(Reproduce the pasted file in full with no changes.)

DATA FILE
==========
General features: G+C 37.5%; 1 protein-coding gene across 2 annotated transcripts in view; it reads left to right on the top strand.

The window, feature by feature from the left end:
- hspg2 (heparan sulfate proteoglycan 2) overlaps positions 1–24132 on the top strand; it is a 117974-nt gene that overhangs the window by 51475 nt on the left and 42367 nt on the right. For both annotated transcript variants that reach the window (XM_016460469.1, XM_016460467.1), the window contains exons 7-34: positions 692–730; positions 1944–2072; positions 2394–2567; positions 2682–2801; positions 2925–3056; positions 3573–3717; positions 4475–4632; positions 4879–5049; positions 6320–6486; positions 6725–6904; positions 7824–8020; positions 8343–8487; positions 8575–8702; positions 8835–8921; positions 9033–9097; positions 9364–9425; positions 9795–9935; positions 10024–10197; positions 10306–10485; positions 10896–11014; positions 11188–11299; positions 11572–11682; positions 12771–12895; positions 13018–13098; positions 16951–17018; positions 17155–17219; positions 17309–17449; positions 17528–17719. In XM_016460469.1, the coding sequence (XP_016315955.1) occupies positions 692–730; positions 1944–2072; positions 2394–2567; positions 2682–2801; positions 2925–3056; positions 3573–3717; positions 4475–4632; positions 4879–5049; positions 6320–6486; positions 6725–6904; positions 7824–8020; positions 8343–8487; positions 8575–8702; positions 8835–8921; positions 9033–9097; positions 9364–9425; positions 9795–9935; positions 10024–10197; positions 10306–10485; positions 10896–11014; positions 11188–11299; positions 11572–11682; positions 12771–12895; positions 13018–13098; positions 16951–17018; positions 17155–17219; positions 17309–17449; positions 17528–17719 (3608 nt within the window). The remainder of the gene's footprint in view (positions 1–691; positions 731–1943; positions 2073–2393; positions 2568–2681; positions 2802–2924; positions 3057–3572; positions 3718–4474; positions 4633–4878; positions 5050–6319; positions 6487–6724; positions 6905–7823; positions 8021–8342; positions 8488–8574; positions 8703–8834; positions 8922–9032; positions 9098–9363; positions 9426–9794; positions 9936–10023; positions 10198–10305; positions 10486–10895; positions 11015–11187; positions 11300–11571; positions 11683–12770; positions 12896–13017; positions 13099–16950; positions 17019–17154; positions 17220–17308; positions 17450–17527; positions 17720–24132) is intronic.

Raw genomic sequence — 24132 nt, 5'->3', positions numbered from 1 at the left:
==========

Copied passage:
General features: G+C 37.5%; 1 protein-coding gene across 2 annotated transcripts in view; it reads left to right on the top strand.

The window, feature by feature from the left end:
- hspg2 (heparan sulfate proteoglycan 2) overlaps positions 1–24132 on the top strand; it is a 117974-nt gene that overhangs the window by 51475 nt on the left and 42367 nt on the right. For both annotated transcript variants that reach the window (XM_016460469.1, XM_016460467.1), the window contains exons 7-34: positions 692–730; positions 1944–2072; positions 2394–2567; positions 2682–2801; positions 2925–3056; positions 3573–3717; positions 4475–4632; positions 4879–5049; positions 6320–6486; positions 6725–6904; positions 7824–8020; positions 8343–8487; positions 8575–8702; positions 8835–8921; positions 9033–9097; positions 9364–9425; positions 9795–9935; positions 10024–10197; positions 10306–10485; positions 10896–11014; positions 11188–11299; positions 11572–11682; positions 12771–12895; positions 13018–13098; positions 16951–17018; positions 17155–17219; positions 17309–17449; positions 17528–17719. In XM_016460469.1, the coding sequence (XP_016315955.1) occupies positions 692–730; positions 1944–2072; positions 2394–2567; positions 2682–2801; positions 2925–3056; positions 3573–3717; positions 4475–4632; positions 4879–5049; positions 6320–6486; positions 6725–6904; positions 7824–8020; positions 8343–8487; positions 8575–8702; positions 8835–8921; positions 9033–9097; positions 9364–9425; positions 9795–9935; positions 10024–10197; positions 10306–10485; positions 10896–11014; positions 11188–11299; positions 11572–11682; positions 12771–12895; positions 13018–13098; positions 16951–17018; positions 17155–17219; positions 17309–17449; positions 17528–17719 (3608 nt within the window). The remainder of the gene's footprint in view (positions 1–691; positions 731–1943; positions 2073–2393; positions 2568–2681; positions 2802–2924; positions 3057–3572; positions 3718–4474; positions 4633–4878; positions 5050–6319; positions 6487–6724; positions 6905–7823; positions 8021–8342; positions 8488–8574; positions 8703–8834; positions 8922–9032; positions 9098–9363; positions 9426–9794; positions 9936–10023; positions 10198–10305; positions 10486–10895; positions 11015–11187; positions 11300–11571; positions 11683–12770; positions 12896–13017; positions 13099–16950; positions 17019–17154; positions 17220–17308; positions 17450–17527; positions 17720–24132) is intronic.

Raw genomic sequence — 24132 nt, 5'->3', positions numbered from 1 at the left: